Owners and agents inflate rents, property prices in Dubai


During the last few weeks, new trend has emerged within the Dubai real estate market. Property owners and agents are jointly trying to inflate rents and selling prices of prime residential properties. Their actions are triggered by the recent extension of residency visa for real estate investors to three years from previously six months and renewed optimism about the local economic recovery from October this year onwards.

Interesting incidents have begun to occur, such as sellers canceling deals just hours before signing few months-long negotiated agreements and landlords raising the rents of existing tenants.

How sustainable is this trend is not yet clear, but on the other hand the evidence for oversupply of residential and office units in Dubai is plenty. Quick check at Dubbizle’s “Property for Rent” section shows that the current number of offered units stands at 27,783. Gulf News classifieds feature even greater number of properties on offer right now – 44,026. Driving around the city, one can see many brand new, modern looking buildings springing up and ready to be occupied. Nakheel and Dubai Property Group even lure tenants by offering unbeatable low rents and two months free stays for units in Dubai suburbs.

Case Study

Burj Views is a three towers development of Emaar, located right behind the Downtown Dubai. It consists of approximately 750 studios, one and two bedroom apartments that have been handed to its owners in July 2009.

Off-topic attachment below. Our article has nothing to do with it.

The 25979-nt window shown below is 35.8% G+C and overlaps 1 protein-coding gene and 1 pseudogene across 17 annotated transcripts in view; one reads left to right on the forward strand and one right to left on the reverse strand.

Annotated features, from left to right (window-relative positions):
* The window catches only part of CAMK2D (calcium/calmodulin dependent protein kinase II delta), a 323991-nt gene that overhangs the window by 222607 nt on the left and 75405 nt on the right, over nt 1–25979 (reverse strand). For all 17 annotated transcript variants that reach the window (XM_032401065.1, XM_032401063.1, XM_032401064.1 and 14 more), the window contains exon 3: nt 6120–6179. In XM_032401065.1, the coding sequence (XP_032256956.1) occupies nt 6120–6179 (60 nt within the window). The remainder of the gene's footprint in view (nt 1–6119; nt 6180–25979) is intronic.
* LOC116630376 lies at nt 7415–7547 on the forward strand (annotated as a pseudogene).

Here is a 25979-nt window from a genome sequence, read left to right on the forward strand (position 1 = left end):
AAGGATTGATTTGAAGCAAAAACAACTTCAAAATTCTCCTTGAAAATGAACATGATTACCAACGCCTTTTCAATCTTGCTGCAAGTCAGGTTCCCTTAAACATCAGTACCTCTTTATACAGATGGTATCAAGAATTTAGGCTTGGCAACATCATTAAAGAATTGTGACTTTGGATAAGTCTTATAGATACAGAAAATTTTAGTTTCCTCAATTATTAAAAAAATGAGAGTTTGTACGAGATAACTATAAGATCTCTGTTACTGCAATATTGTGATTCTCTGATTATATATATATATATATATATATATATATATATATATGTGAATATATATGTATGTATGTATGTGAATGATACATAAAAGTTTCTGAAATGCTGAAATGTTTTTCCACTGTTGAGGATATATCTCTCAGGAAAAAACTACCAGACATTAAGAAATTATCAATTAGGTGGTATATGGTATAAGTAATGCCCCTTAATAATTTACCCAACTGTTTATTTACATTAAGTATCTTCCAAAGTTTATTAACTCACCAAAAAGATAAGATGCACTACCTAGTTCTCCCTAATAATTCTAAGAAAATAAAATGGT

Two-bedroom apartments are with standard size from 1,240 sq. ft. to 1,490 sq.ft. Currently tenants are renting units with great Burj Khalifa views for AED 100,000, while units with partial landmark’s views have been rented for AED 85,000 or 90,000 under standard payment terms of up to four installments. A good number of units remains unoccupied.

Nevertheless, during the last week few Burj Views two-bedroom apartments were listed on Dubizzle with rental values of up to AED 160,000. These listings immediately provoked many real estate agents to follow suit and increase their listings’ figures by AED 10,000 to 20,000 on average. Now, the average asked rents are from AED100,000 to AED120,000.

While these inflationary activities occurre since the announcement of the residence visa extension, property buying activities are not on the rise at all. Moreover, the number of empty units  in particular in the Burj Views towers have increased significantly.

No matter what one can read on the Internet, the options of property owners still remain limited. They can continue asking for high rents and keep their apartments open for viewing, or they can negotiate reasonable contracts and receive regular ongoing payments to secure their mortgages.

It is pretty obvious that even with a revised property law, tens of thousands tenants will not arrive in Dubai during the next few months to occupy all the ready to move in empty units and create demand for more.



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